No one’s having an especially good time in Gwen, a gothic tale with a rural focus where the most tender moment involves someone applying blood to their cheeks as blusher.
In mid-19th century Snowdonia, north Wales, a young girl, Gwen (Eleanor Worthington-Cox), tries to hold her home together. Her father’s failure to return from war has her and her little sister, Mari (Jodie Innes), concerned. Her stern mother (Maxine Peake) has developed a strange illness, the farm’s crops are rotting, their closest neighbours have mysteriously died, and a ruthless mining company is looking to seize their land.
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Gwen is the debut feature of William McGregor, a writer-director with various prize-winning shorts and acclaimed TV runs to his name, including Poldark (2015-). His breakthrough effort, co-financed by the BFI, is a tricky film to define, but he has a very specific way of describing it for prospective viewers. “A slow burn, anti-capitalist folk horror would be the best description,” he says. “You have to add that caveat because if you tell people it’s only folk horror, they might go in with slightly different expectations.”
“I love Thomas Hardy, and I love folk horror. I love suspicion, folklore, tradition, beliefs – how all that affects us. I love the gothic, and I love landscape and the sublime, and all of these things just compressed themselves into this one film. I’m proud of the fact that it’s quite idiosyncratic. I think the best way of watching it is not knowing what to expect.”
Not to downplay the very fine work from McGregor’s two leads, but Gwen’s most striking feature ends up being mountainous Snowdonia, as terrifying as it is beautiful. “I’ve always had a fascination with the landscape,” says McGregor. “And I’ve always been drawn towards projects that are based around it, be it the TV dramas I’ve done or personal projects. I grew up on a farm in Norfolk, and that inherently becomes a part of your bones.
Although Gwen is not based on a true story, McGregor mentions it was partly inspired by an influx of venture capitalists from Manchester and Liverpool into Wales around the time of the industrial revolution. That aspect of traditional ways of life being replaced has some personal significance for the filmmaker: “Around the [Norfolk] farm was a gravel quarry that was digging up the woodland and changing the space I grew up in. There’s a fairly obvious correlation to what I’ve then written [in Gwen] with a quarrying industry destroying an environment. Our relationship with our environment and how we use it is something that fascinates me. It isn’t just a theme in my work, it’s actually an inspiration for it. A lot of my short films come from a landscape that inspired the story. Even if I’m directing a script for someone else, I can’t list shots or storyboard without having found the location first. Once I’ve found the space, then I can see it and work out how to do it.”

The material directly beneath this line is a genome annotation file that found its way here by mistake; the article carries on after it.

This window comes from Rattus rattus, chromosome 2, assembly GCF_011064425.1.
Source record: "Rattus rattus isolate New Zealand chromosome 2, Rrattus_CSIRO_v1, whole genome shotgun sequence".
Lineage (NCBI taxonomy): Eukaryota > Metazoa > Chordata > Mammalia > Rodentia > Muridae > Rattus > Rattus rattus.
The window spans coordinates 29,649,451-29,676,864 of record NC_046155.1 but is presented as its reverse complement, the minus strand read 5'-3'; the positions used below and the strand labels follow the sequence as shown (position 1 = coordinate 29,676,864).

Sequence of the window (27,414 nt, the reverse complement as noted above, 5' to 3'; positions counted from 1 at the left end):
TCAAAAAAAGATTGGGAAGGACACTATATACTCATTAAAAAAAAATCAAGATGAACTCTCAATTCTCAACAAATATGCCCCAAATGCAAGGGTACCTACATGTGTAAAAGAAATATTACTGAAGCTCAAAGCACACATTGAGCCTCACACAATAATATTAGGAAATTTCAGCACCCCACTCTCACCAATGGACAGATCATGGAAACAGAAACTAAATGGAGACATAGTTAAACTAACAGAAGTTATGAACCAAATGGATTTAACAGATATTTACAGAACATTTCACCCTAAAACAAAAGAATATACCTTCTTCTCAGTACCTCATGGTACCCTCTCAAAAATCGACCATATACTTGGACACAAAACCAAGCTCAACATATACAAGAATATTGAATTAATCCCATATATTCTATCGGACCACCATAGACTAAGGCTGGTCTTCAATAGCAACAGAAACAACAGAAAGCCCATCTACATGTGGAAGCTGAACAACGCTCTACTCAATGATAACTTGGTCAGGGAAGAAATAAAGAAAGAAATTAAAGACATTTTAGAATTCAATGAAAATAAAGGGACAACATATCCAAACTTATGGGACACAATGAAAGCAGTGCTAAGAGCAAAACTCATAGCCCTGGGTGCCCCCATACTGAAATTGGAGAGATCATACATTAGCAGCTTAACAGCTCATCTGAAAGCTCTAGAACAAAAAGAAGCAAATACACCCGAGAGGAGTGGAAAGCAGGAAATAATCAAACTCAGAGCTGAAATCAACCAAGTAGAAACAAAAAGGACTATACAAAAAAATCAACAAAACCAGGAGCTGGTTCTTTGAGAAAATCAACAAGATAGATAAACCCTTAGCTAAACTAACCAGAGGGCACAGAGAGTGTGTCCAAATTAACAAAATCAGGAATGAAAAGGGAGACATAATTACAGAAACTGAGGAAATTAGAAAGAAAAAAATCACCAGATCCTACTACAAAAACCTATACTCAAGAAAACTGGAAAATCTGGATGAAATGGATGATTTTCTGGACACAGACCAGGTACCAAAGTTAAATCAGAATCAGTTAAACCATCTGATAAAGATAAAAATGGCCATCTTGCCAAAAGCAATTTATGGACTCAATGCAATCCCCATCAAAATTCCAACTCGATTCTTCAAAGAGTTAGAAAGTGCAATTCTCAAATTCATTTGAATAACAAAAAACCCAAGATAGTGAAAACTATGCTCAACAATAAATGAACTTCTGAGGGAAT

Gwen’s flirtations with the supernatural are an expansion of McGregor’s more overtly fantastical short Who’s Afraid of the Water Sprite? (2009), which was shot in Slovenia. “We showed it at a student film festival and [producer] Hilary Bevan Jones, who had a lot of family connections with Snowdonia, watched the film, really responded to it and approached me about developing a feature film. Seeing how I’d used the landscape in Slovenia, she suggested that I should go and spend some time there and use that as inspiration. I went and stayed in a cottage there around 2012, just exploring and finding things like a monolithic rock in the middle of a valley that sparked a lot of the ideas for the script. And then, just reading about local folklore, traditions and beliefs over the years merged into the final result.”
The film had three titles over the years, the most recent before Gwen being The Dark Outside, which was changed to manage expectations concerning the tone. That said, McGregor is adamant that he does want Gwen to be seen as a horror film: “I believe that it is. I just feel I have to add the caveat that it’s a slow burn. It’s about atmosphere and the uncanny rather than full blown jump scares. But The Wicker Man (1973) and The Blood on Satan’s Claw (1971), those films are absolutely inspirations. As are the BBC adaptations of the M.R. James ghost stories and even Robin Redbreast (1970), a BBC Play for Today, is, I think, one of the seminal folk horror films.”
“The first time I came across Valerie and Her Week of Wonders (1970), I just fell in love with it. There’s another incredible film from the Czech New Wave called Witchhammer (1970), which I don’t think gets talked about enough in the origins of folk horror, but it’s one of the best films about witchcraft; the whole central injustice of that film still boils my blood now. Those are the films that inspired me. And folk horror is more than just The Wicker Man; it is broader. I think a lot of people would consider some of Ben Wheatley’s films in the vein of folk horror. It doesn’t just have to be something as straight up as The Witch (2015); it can be like A Field in England (2013). I think you can even call some of Ingmar Bergman’s films folk horror.”